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Dr. Oro's Chiari Times Blog

Posted Sep 18 2008 11:28am

Today's featured contributor is Dr. John Oro, who maintains the blog Chiari Times.

Dr. Oro is a neurosurgeon who specializes in treatment of Chiari malformation. Actually, he's the Medical Director of Neurosurgery at The Medical Center of Aurora in Aurora, Colorado. He's been reviewing the various clinical presentations of Chiari malformation on his blog. Here is a recent posting in this series, on the presenting symptom of syncope.

Chiari Syncope

MRI of a teenage girl with headache, fatigue, double vision, dizziness and blackout spells. The cerebellar tonsils (T) are herniated into the upper cervical canal, the brainstem (B) is elongated, and the odontoid process of C2 is distorting the anterior surface of the medulla.

Recent posts reviewed cerebellar fits, neurally mediated syncope, and breath-holding spells. Today, we look at syncope in persons with the Chiari I malformation (CM-I).


A PubMed search for “Chiari syncope” reveals 31 reports, although the abstracts are not available for each. The earliest report listed, ‘Sneeze syncope’, basilar invagination, and Arnold-Chiari type 1 malformation, was published by Corbett et al. in 1976. He described a male adult with CM-I and syncope brought on by sneezing.

In 1978, BH Dobkin reported an adult patient with CM-I presenting with recurrent syncope with “modest neck extension”. EEG showed transient slowing but no seizures.

In 1982 F. Hampton, Bernard Williams and La Loizou, presented three cases with CM-I/syringomyelia and syncope. A 52 y/o woman without warning would blackout while standing. She had one further episode after posterior fossa decompression. Blackouts were preceded by headache in a 20 y/o man and in a 21 y/o man whose headache and blackout occurred when straining to urinate. Both had resolution of syncope following posterior fossa decompression.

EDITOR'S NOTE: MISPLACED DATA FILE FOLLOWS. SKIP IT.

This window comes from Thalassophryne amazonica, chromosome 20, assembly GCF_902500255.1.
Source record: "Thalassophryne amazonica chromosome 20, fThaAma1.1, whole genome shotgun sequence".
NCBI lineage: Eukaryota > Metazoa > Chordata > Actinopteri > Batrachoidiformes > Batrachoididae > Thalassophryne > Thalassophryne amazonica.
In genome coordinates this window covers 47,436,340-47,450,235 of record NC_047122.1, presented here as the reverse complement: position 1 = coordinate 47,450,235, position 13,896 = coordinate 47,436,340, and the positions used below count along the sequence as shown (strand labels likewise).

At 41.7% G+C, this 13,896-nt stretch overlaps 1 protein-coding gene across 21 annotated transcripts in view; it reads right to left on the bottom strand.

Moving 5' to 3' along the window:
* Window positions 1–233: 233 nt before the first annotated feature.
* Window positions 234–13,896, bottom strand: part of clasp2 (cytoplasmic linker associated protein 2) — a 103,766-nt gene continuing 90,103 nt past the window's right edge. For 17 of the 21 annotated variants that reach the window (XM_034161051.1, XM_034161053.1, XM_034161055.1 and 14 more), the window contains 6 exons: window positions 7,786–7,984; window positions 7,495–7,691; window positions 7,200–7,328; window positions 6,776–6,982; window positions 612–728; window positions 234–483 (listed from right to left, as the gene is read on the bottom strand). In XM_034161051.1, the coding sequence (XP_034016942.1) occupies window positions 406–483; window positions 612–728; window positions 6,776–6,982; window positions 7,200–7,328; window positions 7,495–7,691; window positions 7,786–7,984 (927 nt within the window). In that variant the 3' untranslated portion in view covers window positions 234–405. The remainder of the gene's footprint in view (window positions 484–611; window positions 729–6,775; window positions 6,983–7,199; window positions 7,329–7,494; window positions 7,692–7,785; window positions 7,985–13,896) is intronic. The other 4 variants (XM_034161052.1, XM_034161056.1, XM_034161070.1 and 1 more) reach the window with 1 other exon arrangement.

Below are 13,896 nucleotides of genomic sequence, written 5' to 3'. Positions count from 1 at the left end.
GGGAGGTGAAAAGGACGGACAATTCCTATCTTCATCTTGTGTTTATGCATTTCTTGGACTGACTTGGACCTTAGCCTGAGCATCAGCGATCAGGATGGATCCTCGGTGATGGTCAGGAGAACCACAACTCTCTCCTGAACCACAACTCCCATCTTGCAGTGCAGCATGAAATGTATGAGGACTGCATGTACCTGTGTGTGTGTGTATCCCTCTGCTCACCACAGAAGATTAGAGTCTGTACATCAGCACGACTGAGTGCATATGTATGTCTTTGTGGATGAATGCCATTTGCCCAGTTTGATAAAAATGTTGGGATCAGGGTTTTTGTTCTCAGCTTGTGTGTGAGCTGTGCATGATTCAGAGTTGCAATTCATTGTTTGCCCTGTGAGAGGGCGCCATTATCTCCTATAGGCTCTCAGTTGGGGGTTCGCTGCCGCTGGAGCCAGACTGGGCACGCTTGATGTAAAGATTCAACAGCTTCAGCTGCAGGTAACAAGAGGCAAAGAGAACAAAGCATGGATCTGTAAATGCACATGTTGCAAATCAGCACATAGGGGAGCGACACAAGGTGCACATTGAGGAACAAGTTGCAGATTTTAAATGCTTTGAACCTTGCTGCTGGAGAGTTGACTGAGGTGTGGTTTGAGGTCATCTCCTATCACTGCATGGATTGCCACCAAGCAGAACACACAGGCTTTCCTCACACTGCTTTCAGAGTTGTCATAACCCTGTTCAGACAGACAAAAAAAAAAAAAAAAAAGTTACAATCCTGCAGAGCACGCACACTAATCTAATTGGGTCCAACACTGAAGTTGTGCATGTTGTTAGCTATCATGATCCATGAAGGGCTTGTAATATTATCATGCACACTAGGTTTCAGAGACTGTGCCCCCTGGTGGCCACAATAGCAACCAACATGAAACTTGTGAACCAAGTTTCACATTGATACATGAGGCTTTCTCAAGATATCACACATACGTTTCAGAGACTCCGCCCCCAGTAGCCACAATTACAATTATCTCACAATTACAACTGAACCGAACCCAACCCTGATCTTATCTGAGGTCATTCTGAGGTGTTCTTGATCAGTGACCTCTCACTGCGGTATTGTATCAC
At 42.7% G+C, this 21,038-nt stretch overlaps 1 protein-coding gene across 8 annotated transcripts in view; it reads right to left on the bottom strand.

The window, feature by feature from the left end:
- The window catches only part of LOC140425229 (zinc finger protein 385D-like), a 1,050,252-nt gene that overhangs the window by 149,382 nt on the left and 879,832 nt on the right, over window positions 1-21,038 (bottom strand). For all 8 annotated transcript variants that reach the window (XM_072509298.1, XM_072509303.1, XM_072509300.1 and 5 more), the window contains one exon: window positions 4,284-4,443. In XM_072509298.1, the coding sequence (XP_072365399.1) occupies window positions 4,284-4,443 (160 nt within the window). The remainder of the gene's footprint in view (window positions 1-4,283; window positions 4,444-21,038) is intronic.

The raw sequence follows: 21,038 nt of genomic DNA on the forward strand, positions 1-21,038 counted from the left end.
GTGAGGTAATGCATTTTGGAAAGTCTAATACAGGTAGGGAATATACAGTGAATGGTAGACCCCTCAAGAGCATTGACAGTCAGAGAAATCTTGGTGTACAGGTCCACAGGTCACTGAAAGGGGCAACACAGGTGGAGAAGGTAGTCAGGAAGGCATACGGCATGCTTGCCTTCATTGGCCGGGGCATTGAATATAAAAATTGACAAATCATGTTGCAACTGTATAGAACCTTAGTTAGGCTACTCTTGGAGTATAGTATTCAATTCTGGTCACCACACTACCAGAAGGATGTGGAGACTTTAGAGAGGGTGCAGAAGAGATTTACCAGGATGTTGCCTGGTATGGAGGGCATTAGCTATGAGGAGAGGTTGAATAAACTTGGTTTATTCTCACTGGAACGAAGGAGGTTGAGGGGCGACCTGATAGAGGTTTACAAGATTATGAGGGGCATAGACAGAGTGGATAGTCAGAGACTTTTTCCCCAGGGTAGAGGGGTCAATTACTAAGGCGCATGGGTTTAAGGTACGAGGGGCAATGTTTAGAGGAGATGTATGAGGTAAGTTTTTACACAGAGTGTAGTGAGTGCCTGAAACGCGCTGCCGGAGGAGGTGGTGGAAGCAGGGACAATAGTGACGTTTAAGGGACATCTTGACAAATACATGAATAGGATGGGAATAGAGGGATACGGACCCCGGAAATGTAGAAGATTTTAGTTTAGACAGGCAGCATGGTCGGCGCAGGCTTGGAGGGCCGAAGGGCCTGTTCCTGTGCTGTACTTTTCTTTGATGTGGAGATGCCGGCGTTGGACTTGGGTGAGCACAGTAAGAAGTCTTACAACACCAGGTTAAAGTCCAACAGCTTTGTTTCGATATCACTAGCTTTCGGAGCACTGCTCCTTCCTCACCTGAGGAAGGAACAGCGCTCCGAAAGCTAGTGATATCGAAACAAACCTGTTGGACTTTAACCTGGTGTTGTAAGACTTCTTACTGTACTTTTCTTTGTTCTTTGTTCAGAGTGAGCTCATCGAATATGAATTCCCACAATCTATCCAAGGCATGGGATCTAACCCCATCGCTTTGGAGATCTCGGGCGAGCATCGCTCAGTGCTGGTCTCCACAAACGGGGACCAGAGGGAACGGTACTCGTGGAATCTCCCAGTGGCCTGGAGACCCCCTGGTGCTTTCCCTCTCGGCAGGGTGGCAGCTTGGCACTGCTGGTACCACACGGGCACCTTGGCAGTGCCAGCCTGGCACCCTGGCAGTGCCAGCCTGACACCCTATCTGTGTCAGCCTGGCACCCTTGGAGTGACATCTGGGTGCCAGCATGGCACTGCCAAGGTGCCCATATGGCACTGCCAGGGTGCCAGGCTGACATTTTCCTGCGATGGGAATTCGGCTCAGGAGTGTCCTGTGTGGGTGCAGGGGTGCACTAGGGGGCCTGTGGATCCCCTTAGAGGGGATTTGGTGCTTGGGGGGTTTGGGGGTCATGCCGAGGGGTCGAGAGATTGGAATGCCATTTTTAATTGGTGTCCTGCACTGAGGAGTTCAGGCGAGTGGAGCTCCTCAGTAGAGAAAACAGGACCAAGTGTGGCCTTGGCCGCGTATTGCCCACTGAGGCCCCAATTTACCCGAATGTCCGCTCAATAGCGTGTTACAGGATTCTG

In 1991, Weig et al. described two patients with frequent syncope and CM-I. A 23 y/o woman had syncopal episodes, most after head movement. She would develop vertigo, become dazed, and “within seconds, lose consciousness for 1-2 minutes.” She had been diagnosed with complex partial seizures or basilar migraine. EEG was normal. Spells resolved following posterior fossa decompression. A 22 y/o man developed arm weakness with coughing followed in 30 to 60 seconds by syncope. EEG was normal. His spells resolved after surgical decompression.

Also in 1991, Cirignotta et al. described a case of “convulsive non-epileptic attacks” in a 51-year-old man with CM-I. The following year, Alarcon et al. reported a 66 y/o woman with CM-I and syringomyelia had headache, syncope, blurred vision, and “an "electric-like" paroxysmal tingling of the hands” with coughing. In 1993, Palma et al. reported two young women with CM-I and syncope.

Loss of consciousness and apnea followed by cardiac arrest was described by Alegre et al. in a 31 y/o man after “brisk head movement.” Spontaneous recurrent apnea as the sole symptom of CM-I was reported by Martinez Soto et al. in 1995. In 2002, Aguiar et al. described a person with glossopharyngela neuralgia and “episodes of syncope when eating or swallowing.”